With the Roche partnership, the Dyno team will be aligned with the Spark team to develop new AAV vectors while overcoming some of the challenges of the existing vectors.  But there are 2 products on the market currently, how challenging can the development of AAV-based medicines be?  The struggle is real.

 
 
 
 
 
 
 
 


There are scientific and clinical challenges associated with the development of AAV-based gene therapies:


Scientific/manufacturing Challenges


  • Limited carrying capacity – the length of the transgene allowable in an AAV capsid (shell, so to speak) is typically 4-5Kb.  If the transgene of interest is larger than this the developer will need to re-distribute the transgene into different pieces which is generally achieved by 2 overarching approaches (each with unique sub-strategies):

  • Fragment AAV (fAAV) - heterogenous single-stranded genome fragments can be packaged in a single capsid.  As long as host cells are transduced with multiple particles, the appropriate fragments will likely come together in the host cell, relying upon host cell DNA synthesis to construct the full-length transgene. 

  • Split vector AAV - each cell can be c-transduced with vectors containing specifically designed pieces of the transgene, which can be brought together via homologous recombination or non-homologous end-joining in the host cell. 

  • Partial/empty capsids – Remember the “I Love Lucy” episode at the chocolate factory?  Packaging of virions from producer cells – not that different – is highly error-prone, and can result in partially-filled or empty capsids in the viral vector preparation.  The presence of partial or empty virions can be problematic for many reasons including the need with manufacturing via fAAV (see above) for much higher doses of viral particles to ensure enough complete vectors are administered to the patient, and the risk that empty capsids can elicit an immune response to the capsid proteins


Clinical Challenges


  • Immunogenicity – Approximately half of all humans have been exposed to, and therefore have neutralizing antibodies to the most common AAV capsid proteins used for gene therapy.  If they did not already have antibodies, on re-dosing the patient will likely have developed antibodies to the first dose.   Capsid-specific antigen expressed on the surface of transduced cells (“infected” with viral vector) can result in an adaptive immune response (CTL, cytotoxic T-cell).  Cell-free double-stranded RNA (dsRNA) can also elicit innate immune response.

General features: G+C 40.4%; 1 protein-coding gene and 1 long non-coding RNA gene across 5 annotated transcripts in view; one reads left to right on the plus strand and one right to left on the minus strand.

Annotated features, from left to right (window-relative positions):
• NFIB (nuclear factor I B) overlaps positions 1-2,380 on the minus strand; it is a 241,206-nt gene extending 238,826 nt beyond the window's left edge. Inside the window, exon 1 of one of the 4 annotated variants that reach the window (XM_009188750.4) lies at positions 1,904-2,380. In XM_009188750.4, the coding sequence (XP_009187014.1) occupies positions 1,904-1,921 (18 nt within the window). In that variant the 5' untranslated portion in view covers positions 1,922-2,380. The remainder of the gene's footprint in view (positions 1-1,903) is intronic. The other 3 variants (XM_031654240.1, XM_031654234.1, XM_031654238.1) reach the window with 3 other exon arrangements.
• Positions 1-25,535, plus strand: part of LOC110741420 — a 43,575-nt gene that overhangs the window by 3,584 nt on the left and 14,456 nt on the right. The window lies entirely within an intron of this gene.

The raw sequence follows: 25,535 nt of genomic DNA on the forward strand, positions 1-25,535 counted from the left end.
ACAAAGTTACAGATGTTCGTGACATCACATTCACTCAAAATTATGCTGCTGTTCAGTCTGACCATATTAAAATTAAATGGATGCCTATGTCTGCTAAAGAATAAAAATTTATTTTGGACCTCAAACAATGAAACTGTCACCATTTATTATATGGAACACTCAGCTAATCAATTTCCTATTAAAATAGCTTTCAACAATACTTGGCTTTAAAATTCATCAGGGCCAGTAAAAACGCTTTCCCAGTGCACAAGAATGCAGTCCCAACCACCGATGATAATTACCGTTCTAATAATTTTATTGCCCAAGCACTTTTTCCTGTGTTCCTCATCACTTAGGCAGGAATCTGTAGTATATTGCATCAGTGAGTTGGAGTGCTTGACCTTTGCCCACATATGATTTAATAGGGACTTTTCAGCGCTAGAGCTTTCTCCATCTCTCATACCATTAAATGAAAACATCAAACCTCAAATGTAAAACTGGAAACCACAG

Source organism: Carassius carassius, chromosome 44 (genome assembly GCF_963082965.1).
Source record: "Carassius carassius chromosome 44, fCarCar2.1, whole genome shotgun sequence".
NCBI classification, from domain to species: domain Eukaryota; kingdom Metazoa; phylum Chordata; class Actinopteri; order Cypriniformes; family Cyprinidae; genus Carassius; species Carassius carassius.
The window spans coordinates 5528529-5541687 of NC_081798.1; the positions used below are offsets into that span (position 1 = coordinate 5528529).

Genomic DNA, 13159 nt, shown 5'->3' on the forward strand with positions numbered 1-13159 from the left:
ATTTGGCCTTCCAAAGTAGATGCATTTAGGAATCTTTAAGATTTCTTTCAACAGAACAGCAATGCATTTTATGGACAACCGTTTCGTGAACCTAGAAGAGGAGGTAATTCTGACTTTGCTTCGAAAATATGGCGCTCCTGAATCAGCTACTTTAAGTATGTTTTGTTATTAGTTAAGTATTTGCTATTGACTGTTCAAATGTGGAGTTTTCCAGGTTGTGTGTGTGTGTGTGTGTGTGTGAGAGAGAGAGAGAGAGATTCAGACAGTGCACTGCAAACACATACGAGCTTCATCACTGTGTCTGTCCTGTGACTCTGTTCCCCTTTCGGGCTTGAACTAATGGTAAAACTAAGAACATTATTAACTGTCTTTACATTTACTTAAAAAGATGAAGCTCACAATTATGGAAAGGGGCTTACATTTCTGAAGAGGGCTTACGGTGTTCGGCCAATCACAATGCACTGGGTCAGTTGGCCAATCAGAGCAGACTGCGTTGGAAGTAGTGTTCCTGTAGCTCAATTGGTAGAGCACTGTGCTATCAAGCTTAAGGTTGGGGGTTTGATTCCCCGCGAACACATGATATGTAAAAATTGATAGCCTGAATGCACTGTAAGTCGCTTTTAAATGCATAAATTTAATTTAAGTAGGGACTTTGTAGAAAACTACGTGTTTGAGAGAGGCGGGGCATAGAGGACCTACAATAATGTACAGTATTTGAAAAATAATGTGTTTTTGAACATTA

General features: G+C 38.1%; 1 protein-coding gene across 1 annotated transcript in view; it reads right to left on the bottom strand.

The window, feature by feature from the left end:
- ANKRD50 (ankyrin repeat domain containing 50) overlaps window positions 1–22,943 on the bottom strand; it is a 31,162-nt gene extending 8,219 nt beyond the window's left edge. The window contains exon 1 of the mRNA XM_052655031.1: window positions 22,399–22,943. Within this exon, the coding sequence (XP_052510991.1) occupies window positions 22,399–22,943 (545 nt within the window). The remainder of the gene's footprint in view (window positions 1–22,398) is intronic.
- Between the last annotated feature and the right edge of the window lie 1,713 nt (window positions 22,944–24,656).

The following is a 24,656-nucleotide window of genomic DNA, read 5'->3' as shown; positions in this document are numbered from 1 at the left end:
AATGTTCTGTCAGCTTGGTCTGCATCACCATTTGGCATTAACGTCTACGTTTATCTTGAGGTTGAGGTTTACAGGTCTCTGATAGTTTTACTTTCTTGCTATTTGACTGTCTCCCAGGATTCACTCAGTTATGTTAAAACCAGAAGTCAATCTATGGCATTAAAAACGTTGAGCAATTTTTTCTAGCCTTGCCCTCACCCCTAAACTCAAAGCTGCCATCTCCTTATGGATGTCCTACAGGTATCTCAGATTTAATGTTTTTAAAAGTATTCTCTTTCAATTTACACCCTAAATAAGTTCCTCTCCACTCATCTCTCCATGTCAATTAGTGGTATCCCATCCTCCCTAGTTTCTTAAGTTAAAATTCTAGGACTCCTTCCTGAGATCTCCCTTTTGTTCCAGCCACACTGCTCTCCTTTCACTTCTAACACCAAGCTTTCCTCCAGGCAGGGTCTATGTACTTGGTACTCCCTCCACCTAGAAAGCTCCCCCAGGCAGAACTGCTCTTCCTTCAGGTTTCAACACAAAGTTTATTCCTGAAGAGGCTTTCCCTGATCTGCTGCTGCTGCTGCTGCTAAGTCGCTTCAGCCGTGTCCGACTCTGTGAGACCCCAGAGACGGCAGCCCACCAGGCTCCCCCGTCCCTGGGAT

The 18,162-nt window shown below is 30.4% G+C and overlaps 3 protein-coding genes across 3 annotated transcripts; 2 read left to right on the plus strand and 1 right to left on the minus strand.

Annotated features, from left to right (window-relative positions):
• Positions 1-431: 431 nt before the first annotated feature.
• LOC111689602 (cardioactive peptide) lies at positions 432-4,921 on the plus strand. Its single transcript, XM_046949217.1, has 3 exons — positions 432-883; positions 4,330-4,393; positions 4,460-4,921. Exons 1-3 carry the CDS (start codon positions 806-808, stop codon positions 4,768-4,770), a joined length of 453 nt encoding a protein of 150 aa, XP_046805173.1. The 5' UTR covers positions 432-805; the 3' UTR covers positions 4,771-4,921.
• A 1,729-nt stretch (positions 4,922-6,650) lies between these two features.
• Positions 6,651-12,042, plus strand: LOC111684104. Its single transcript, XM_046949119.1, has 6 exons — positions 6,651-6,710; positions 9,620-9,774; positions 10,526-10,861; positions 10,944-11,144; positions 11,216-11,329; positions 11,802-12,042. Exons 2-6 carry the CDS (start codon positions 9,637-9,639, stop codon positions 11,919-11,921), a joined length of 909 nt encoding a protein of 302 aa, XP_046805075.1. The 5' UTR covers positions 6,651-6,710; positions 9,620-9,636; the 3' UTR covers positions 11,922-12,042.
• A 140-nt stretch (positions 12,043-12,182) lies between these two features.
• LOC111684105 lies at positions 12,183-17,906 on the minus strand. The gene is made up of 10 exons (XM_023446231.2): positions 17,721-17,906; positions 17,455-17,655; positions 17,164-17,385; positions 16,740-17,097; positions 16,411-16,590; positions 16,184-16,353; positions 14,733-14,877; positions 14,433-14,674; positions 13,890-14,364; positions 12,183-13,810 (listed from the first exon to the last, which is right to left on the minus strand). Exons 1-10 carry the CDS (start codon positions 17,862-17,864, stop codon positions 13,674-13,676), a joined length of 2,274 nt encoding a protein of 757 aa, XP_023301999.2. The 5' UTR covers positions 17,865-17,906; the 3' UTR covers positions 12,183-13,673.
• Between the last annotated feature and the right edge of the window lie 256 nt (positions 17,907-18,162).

• Tissue tropism – at least 12 natural serotypes, and over 100 variants (see Nature review link above) have been isolated or studied as vector candidates









So, yes, developing AAV-based medicines is challenging.  Strategies for transgene packaging/distribution, combatting immunogenicity, and optimizing serotypes for the given indication are all significant barriers to overcome in the development of AAV-based therapies.  How can artificial intelligence help?


Artificial Intelligence (AI)

In the field, and in the Dyno deal, AI is really referring to machine learning.  Machine learning is the discipline of teaching computers to identify patterns in data sets and subsequently make predictions.  This is accomplished by feeding the computer training data.  As with manufacturing: the higher quality the inputs (data) going in, the better the product coming out. 


In healthcare right now, there are concerted efforts to use machine learning to predict disease diagnoses.  For example, the training of computer programs to recognize concerning regions in radiology images in order to direct the attention of radiologists.  Importantly, the goal is not to eliminate the role of physicians, but rather to improve the “signal-to-noise ratio” or, in other words, to reduce the error rate.  The AI in healthcare can also be directly applied with the patient.  There are many devices and apps that can collect data (usually from smart devices) which can be used to monitor and signal patients, and/or their physicians, in order to control chronic conditions (eg, Diabetes) or identify signs of impending high-risk events (eg, heart attack). 


In academic research and drug development, AI is augmenting the power of bioinformatics (collections of complex biological data).  Applying machine learning to new or existing data sets has been very powerful for identifying new drug targets and/or product candidates.  It is also being used to predict outcomes as a method to test the suitability of a drug candidate “in silico” or in the computer.  The benefit here is to narrow the list of candidates for advancement to the more expensive studies in the lab and/or with animal models.  There is even a name for this emerging field, Computer Aided Drug Design (CADD).  The majority of these approaches are addressing the development of novel small molecule compounds.  In a recent Global Data search to identify deals involving the keyword “intelligence,” of the 195 strategic alliances identified, 46 involved small molecule drug discovery (compared to 11 for antibodies, 6 for gene therapy, and 3 for cell therapy).  Also, not surprising, is the upward trend of deals involving the use of AI in the drug discovery process.